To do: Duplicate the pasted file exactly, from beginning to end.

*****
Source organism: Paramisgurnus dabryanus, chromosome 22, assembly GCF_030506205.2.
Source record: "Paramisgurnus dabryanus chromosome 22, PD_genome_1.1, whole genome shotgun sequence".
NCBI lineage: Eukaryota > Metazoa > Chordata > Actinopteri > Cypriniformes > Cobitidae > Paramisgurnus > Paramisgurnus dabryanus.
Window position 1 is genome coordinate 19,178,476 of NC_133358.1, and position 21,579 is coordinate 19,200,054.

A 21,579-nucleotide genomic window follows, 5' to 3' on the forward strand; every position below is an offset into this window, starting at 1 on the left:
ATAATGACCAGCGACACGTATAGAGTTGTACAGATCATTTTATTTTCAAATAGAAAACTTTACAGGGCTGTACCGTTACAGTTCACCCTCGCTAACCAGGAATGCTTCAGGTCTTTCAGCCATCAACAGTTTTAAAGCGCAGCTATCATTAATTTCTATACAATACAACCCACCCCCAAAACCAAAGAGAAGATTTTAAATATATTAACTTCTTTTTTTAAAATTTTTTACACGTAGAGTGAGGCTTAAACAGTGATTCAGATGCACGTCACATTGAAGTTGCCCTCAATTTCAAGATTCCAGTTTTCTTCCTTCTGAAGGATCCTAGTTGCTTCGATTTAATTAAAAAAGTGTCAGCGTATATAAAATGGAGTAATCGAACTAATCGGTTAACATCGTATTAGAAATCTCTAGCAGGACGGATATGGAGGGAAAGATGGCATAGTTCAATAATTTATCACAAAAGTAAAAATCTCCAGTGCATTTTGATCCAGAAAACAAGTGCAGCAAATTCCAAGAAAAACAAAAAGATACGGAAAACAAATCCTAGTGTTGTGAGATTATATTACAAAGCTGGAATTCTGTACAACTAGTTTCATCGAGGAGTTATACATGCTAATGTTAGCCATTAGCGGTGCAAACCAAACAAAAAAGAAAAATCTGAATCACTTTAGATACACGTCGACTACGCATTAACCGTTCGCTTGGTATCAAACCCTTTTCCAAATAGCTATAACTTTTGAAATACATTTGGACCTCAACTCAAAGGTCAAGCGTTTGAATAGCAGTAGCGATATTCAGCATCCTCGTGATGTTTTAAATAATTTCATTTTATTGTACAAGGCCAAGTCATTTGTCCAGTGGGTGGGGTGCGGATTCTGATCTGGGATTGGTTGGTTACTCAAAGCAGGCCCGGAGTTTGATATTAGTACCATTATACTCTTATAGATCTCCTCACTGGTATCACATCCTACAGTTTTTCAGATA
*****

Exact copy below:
Source organism: Paramisgurnus dabryanus, chromosome 22, assembly GCF_030506205.2.
Source record: "Paramisgurnus dabryanus chromosome 22, PD_genome_1.1, whole genome shotgun sequence".
NCBI lineage: Eukaryota > Metazoa > Chordata > Actinopteri > Cypriniformes > Cobitidae > Paramisgurnus > Paramisgurnus dabryanus.
Window position 1 is genome coordinate 19,178,476 of NC_133358.1, and position 21,579 is coordinate 19,200,054.

A 21,579-nucleotide genomic window follows, 5' to 3' on the forward strand; every position below is an offset into this window, starting at 1 on the left:
ATAATGACCAGCGACACGTATAGAGTTGTACAGATCATTTTATTTTCAAATAGAAAACTTTACAGGGCTGTACCGTTACAGTTCACCCTCGCTAACCAGGAATGCTTCAGGTCTTTCAGCCATCAACAGTTTTAAAGCGCAGCTATCATTAATTTCTATACAATACAACCCACCCCCAAAACCAAAGAGAAGATTTTAAATATATTAACTTCTTTTTTTAAAATTTTTTACACGTAGAGTGAGGCTTAAACAGTGATTCAGATGCACGTCACATTGAAGTTGCCCTCAATTTCAAGATTCCAGTTTTCTTCCTTCTGAAGGATCCTAGTTGCTTCGATTTAATTAAAAAAGTGTCAGCGTATATAAAATGGAGTAATCGAACTAATCGGTTAACATCGTATTAGAAATCTCTAGCAGGACGGATATGGAGGGAAAGATGGCATAGTTCAATAATTTATCACAAAAGTAAAAATCTCCAGTGCATTTTGATCCAGAAAACAAGTGCAGCAAATTCCAAGAAAAACAAAAAGATACGGAAAACAAATCCTAGTGTTGTGAGATTATATTACAAAGCTGGAATTCTGTACAACTAGTTTCATCGAGGAGTTATACATGCTAATGTTAGCCATTAGCGGTGCAAACCAAACAAAAAAGAAAAATCTGAATCACTTTAGATACACGTCGACTACGCATTAACCGTTCGCTTGGTATCAAACCCTTTTCCAAATAGCTATAACTTTTGAAATACATTTGGACCTCAACTCAAAGGTCAAGCGTTTGAATAGCAGTAGCGATATTCAGCATCCTCGTGATGTTTTAAATAATTTCATTTTATTGTACAAGGCCAAGTCATTTGTCCAGTGGGTGGGGTGCGGATTCTGATCTGGGATTGGTTGGTTACTCAAAGCAGGCCCGGAGTTTGATATTAGTACCATTATACTCTTATAGATCTCCTCACTGGTATCACATCCTACAGTTTTTCAGATA